Brownian Motion

Brownian motion is a phenomenon discovered by the botanist Robert Brown in 1827. He observed that small pollen grains suspended in water describe very irregular movements. The motion is due to the impacts of incessantly moving molecules of water on the pollen grains. The process was explained by Einstein in 1905 as a consequence of thermal energy, then after by Langevin in 1908 through the concept of stochastic differential equation.


We begin to summarize the Langevin’s equation, which is more interesting than the Einstein’s equation from the mathematical point of view. The calculation below is taken from the book Handbook of Stochastic Methods (Gardiner, Springer, 2004). The mean kinetic energy is defined in statistical mechanics by

\displaystyle \langle \frac{1}{2} m v^2 \rangle = \frac{1}{2} k T

where T is the absolute temperature, k the Boltzmann’s contant, m the mass of the particle and v = \frac{dx}{dt} the velocity.

Besides this, there is a viscosity force - 6 \pi \eta a \frac{dx}{dt} where a is the diameter of the particle and \eta the viscosity. There is also a fluctuating force X representing the random agitation. Then the Newton’s law implies

\displaystyle m \frac{d^2 x}{dt^2} = - 6 \pi \eta a \frac{dx}{dt} + X

Such an equation is called a stochastic differential equation, that is actually a differential equation with a random term X.

By multiplying the two sides by x

\displaystyle m x \frac{d^2 x}{dt^2} = - 6 \pi \eta a x \frac{dx}{dt} + x X

This can be rewritten

\displaystyle \frac{1}{2} m \frac{d^2 (x^2) }{dt^2} - m \left( \frac{dx}{dt} \right)^2 = - 3 \pi \eta a x \frac{d (x^2)}{dt} + x X

Then by averaging and assuming \langle x X \rangle = 0 we obtain

\displaystyle \frac{1}{2} m \frac{d^2 \langle x^2 \rangle}{dt^2} - k T = - 3 \pi \eta a \frac{d \langle x^2 \rangle}{dt}

This is an ordinary differential equation with general solution

\displaystyle \frac{d \langle x^2 \rangle}{dt} = \frac{k T}{3 \pi \eta a} + \lambda e^{- 6 \pi \eta a t / m}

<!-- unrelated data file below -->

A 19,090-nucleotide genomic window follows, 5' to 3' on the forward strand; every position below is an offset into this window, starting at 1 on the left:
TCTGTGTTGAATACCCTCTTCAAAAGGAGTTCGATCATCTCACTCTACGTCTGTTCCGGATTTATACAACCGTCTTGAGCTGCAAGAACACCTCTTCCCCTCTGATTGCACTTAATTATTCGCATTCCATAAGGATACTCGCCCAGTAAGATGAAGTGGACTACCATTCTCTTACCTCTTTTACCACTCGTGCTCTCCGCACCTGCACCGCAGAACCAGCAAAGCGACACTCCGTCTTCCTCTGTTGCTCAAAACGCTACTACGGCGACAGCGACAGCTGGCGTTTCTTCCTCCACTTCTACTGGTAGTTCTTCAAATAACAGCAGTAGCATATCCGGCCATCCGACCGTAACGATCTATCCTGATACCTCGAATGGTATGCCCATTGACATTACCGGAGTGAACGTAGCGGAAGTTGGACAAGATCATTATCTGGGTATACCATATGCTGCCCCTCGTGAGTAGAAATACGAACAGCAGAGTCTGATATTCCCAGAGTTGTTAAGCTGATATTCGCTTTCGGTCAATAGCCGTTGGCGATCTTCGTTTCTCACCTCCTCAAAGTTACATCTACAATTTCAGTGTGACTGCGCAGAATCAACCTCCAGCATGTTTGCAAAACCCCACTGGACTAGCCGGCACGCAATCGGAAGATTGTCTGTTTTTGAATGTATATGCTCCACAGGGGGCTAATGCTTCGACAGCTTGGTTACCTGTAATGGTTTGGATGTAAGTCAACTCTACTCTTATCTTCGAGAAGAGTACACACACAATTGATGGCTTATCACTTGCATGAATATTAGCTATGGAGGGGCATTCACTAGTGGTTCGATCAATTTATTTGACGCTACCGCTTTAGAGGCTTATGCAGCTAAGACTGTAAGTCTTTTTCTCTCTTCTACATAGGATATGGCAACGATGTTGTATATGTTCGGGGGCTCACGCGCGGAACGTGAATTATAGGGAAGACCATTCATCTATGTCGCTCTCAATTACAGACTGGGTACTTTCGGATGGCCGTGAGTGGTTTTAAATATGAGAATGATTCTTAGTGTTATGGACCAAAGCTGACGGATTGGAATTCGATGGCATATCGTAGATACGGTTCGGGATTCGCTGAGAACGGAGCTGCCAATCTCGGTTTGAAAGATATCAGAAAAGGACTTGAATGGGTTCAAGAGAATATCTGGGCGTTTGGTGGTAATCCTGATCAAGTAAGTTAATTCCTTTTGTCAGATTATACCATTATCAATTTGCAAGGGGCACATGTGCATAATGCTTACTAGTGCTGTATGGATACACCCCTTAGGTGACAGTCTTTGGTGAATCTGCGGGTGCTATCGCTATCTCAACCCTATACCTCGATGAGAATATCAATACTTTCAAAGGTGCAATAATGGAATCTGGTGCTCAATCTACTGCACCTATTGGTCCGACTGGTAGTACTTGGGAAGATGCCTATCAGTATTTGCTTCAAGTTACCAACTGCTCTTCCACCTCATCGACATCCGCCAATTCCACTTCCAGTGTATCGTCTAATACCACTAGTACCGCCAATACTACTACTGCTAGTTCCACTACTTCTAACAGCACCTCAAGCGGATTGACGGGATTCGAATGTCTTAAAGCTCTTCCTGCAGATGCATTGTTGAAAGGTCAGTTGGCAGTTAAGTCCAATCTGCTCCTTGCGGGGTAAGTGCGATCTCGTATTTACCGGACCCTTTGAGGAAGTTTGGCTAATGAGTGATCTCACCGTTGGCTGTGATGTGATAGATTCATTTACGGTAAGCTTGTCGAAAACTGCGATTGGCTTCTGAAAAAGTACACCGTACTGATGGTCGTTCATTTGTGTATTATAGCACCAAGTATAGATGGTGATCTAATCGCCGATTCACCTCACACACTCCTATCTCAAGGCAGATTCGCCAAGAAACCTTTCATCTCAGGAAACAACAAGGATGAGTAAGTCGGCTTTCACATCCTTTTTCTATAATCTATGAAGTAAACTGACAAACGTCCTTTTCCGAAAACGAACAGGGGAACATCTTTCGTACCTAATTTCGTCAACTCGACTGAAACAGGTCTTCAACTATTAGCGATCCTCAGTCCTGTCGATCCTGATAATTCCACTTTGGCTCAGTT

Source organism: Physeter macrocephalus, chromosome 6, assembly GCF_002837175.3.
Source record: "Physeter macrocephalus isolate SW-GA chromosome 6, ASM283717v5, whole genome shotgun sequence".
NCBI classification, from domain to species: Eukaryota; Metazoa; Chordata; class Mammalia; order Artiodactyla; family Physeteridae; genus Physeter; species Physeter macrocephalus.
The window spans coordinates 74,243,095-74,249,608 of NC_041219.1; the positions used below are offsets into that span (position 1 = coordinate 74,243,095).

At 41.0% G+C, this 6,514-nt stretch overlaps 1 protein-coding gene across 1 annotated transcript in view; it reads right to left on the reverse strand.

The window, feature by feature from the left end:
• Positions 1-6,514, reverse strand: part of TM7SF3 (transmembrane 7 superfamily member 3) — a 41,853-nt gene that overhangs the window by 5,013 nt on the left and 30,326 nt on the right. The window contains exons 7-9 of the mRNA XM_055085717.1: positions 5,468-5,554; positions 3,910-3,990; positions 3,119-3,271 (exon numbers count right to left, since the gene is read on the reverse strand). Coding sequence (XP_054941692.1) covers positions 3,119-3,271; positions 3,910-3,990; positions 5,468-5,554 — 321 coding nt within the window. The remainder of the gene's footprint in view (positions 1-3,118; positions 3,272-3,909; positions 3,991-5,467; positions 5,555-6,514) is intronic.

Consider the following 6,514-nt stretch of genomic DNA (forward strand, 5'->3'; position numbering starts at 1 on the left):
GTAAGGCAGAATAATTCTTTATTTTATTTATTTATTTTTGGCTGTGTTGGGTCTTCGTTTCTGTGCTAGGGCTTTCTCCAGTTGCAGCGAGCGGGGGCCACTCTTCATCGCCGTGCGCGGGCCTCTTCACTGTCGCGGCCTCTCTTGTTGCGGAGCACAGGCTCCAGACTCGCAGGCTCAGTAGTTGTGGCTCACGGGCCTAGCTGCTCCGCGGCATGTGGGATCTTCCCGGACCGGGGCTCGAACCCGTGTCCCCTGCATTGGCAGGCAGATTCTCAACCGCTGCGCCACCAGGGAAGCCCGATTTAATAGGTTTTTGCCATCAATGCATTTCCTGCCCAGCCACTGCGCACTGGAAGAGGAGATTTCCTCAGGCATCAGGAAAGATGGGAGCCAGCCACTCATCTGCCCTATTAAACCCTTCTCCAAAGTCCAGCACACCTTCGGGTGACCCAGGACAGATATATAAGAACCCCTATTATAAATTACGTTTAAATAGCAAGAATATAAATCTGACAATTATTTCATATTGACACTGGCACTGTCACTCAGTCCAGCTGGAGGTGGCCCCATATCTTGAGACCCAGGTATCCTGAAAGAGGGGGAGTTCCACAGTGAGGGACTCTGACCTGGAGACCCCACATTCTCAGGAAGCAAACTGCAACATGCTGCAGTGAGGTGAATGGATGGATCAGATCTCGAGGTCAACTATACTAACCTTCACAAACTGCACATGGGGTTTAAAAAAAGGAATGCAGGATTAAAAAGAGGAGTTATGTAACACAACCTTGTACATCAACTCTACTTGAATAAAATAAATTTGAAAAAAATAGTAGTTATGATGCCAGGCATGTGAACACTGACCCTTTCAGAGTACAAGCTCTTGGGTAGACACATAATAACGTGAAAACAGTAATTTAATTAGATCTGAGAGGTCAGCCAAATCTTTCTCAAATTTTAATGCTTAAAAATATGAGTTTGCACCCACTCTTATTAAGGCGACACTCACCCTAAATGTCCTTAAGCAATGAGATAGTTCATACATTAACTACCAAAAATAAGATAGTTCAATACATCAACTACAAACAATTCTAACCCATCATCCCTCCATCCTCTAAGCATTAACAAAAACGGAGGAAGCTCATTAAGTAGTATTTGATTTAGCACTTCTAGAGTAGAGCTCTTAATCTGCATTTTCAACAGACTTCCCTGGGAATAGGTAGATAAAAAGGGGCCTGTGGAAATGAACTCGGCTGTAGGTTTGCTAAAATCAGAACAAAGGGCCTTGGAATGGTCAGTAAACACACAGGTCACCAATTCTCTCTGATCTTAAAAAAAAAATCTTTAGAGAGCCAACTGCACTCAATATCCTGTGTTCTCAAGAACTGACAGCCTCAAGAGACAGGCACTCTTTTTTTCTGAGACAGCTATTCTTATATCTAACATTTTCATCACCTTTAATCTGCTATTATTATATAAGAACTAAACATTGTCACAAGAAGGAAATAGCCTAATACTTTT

where \lambda is an arbitrary constant.

By neglecting the fast decreasing exponential we get

\displaystyle \langle x^2 \rangle = \langle x_0^2 \rangle + \frac{k T}{3 \pi \eta a} t

Thus, the mean square of displacements varies linearly with time. This fundamental property can be expressed more mathematically for a displacement \Delta x during a time \Delta t

\displaystyle \boxed{\langle (\Delta x)^2 \rangle = \Delta t}


A Brownian motion, also called Wiener process, is a random variable W ( t ) continuous over [ 0 ; T ] satisfying the three following conditions

  • W ( 0 ) = 0
  • An increment W ( t ) - W ( s ) for 0 \leq s < t \leq T is a random variable normally distributed with zero mean and variance t - s
  • Two increments W ( t ) - W ( s ) and W ( v ) - W ( u ) are independent for 0 \leq s < t < u < v \leq T

The second condition is well illustrated by the relation \langle (\Delta x)^2 \rangle = \Delta t derived in the previous section.


The brownian motion can be easily discretized on computers. Let us denote by T the duration and N the number of iterations. Then the sampling time is given by \delta t = \frac{T}{N} and the discretized time by t_i = i \delta t. From the definition, the discretized Brownian motion W_i must satisfy the three conditions

  • W_0 = 0
  • Each increment \delta W_i = W_i - W_{i - 1} is a random variable normally distributed with zero mean and variance \delta t
  • The increments \delta W_i are independent

These conditions are straightforward to implement in SCILAB, by using the function rand to generate normal distribution \sqrt{\delta t} \mathcal{N} ( 0 , 1 ).

T = 1;
N = 1000;
dt = T / N;
dW = sqrt(dt) * rand(N, 1, 'normal');
W = [0 ; cumsum(dW)];


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